Do you ever see learning opportunities in everyday experiences and notice lessons in unexpected places.I think of my Zumba practice as my religion, my meditation and my workout – so I think about it a lot. I realized, I’ve learned some pretty valuable life lessons that have nothing to do with dancing.. Or music.  

I don’t think I’m exaggerating when I say Zumba changed my life. It sounds funny but Zumba class is basically a spiritual experience for me. It’s when I get some of my best ideas, it’s when I get clarity. I think moving my body is helpful and keeps me young. As I think back over how I’ve changed and what I believe now, I see so many realizations I learned or became aware of either during my workout or because of it. 

Here are the top 5 lessons I’ve learned so far from Zumba.

See if I Like It

My first experience with Zumba started way before I ever stepped into my first class. About 10 years ago, I was working on a degree program and got out of track with my own class group, so when I joined a new group, all the learning teams had already been formed and I had to join an existing, established team. Luckily, the smallest team was actually a duo – so it made perfect sense for me to join them as the 3rd wheel. Even more luckily, these 2 friendly classmates were the prettiest, most fun ladies in the class- so I was so glad I got to join them instead of some of the more tired, boring teams. 

It turns out, these 2 ladies both taught Zumba at a gym near my house and usually came to our  class in cute workout clothes. When they found out I lived near their gym, they encouraged me to try out Zumba, or at least come to the gym to work out. So, after a few weeks, I did go to the gym for a trial membership. 

I wasn’t that interested in Zumba (it sounded weird to me) and based on the name and their description of what it was, it didn’t sound like it was for me, but I was interested in joining a gym and I liked that they personally recommended it and that they worked there.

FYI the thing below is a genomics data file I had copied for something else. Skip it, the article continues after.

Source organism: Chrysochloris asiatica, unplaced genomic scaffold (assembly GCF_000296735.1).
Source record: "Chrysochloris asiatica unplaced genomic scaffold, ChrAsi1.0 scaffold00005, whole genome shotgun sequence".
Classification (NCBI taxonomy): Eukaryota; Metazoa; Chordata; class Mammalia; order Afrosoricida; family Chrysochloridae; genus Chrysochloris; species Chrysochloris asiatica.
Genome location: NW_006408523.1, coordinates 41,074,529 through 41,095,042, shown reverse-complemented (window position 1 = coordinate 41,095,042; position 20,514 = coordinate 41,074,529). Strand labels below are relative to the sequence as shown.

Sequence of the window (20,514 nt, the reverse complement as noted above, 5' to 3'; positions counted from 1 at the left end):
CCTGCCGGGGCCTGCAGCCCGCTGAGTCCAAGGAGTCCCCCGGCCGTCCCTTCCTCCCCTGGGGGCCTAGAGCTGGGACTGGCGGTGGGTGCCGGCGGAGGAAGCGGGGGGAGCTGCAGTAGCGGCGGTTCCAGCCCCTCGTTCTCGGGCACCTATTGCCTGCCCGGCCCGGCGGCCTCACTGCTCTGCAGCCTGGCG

So, I joined the gym and signed up for personal training and took some of the other non-Zumba classes and started going pretty regularly. I would go after work and spend some time on the elliptical or the bike with my headphones in and since the elliptical machines and bikes were facing the group fitness studio, I could watch the classes while I was working out. I noticed, the Zumba class. 

I watched them dance and twirl and wave their arms around all in synch. I saw them jump and clap on the beat. I noticed the fun, spunky attitude that the teacher and students sometime had. And as I watched, I thought it looked like fun. I didn’t think it was for me. But finally, after watching them have so much fun for so many weeks, I just decided to try it out for myself instead of watching from the outside looking in …and I was hooked! I loved it! 

So, for almost the last decade, I have enjoyed this amazing experience that I almost didn’t even try because I assumed it wasn’t for me. The lesson here is I can stay on the outside looking in – doing what I’m comfortable with and what I know.. Or.. if something is catching my interest, I can just try it to see if I like it. Maybe it will change my life!